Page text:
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F1 drivers have to accept abuse - Russell

F1 drivers have to accept abuse - Russell

F1 drivers have to accept abuse - Russell

F1 drivers have to accept abuse - Russell

Mercedes driver George Russell has conceded F1 drivers have to "accept" abuse directed at them due to the current picture of world society.

F1 has been rattled by two racist events in the past week, with three-time champion Nelson Piquet banned by the sport for using a racial slur when describing Russell's team-mate Lewis Hamilton.

F2 driver Juri Vips had his Red Bull contract terminated after using a derogatory racial term during a gaming live stream, although has been handed a second chance by Hitech GP.

Ahead of the British Grand Prix, Alfa Romeo driver Guanyu Zhou revealed racist abuse directed towards him after he signed his first F1 contract, whilst McLaren's Lando Norris detailed abuse towards both himself and his girlfriend, including death threats.

When asked how he deals with the increased fame that comes with moving to a team with the profile of Mercedes, Russell conceded to also receiving abuse directed at himself.

"As your profile raises, there's a lot of positives that come with it, no doubt," remarked Russell. "But there are also a lot of downsides to it that also take a bit of readjusting.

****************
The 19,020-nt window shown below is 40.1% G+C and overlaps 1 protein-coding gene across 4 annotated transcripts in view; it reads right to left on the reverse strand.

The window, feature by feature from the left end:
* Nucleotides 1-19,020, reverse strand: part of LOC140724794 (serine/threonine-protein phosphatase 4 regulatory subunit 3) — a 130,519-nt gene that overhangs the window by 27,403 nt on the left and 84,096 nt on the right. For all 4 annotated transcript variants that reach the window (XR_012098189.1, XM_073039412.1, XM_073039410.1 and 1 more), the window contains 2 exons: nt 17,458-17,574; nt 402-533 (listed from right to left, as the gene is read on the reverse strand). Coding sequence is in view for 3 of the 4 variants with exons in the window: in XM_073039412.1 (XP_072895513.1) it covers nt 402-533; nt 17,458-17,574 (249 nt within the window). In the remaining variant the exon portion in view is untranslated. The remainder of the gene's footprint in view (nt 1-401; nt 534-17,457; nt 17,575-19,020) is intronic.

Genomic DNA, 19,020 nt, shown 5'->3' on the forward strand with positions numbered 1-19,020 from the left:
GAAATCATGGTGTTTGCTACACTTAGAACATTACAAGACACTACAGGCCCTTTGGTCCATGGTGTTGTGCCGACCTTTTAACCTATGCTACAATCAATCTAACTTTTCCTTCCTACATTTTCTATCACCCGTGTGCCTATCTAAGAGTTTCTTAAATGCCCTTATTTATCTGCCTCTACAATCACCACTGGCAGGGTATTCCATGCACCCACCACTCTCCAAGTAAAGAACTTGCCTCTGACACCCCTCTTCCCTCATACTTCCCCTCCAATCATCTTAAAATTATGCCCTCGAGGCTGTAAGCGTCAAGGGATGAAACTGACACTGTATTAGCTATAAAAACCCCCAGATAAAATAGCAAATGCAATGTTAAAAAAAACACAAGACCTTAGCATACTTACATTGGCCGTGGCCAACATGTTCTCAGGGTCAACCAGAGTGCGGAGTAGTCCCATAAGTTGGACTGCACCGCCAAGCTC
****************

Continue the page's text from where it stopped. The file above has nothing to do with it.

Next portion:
"For the first time in Montréal, I had someone shout my name and boo at me.

"I was just sat in the car on the drivers' parade and it is quite a strange thing to comprehend that this 35-40-year-old guy is booing at me when I don't even know him.

"I try keeping myself to myself and try to do my best every single race I go to and try to put on a good show and try to be polite and pleasant.

"There are some things you need to get used to and just accept that this is unfortunately the world and the society we live in at the moment."

F1 must stamp out abuse

Online abuse has become a serious issue in the F1 world with Nicholas Latifi facing death threats after triggering the controversial safety car period at last season's Abu Dhabi Grand Prix.

Targeting the booing an an "example of something that needs to be stamped out", Russell questioned: "What gives that guy the right to boo at anyone? What gives football fans the right to hurl abuse at the players?

"They are just doing their job and doing their best to have a career. That is what a lot of people don't really appreciate in this position."

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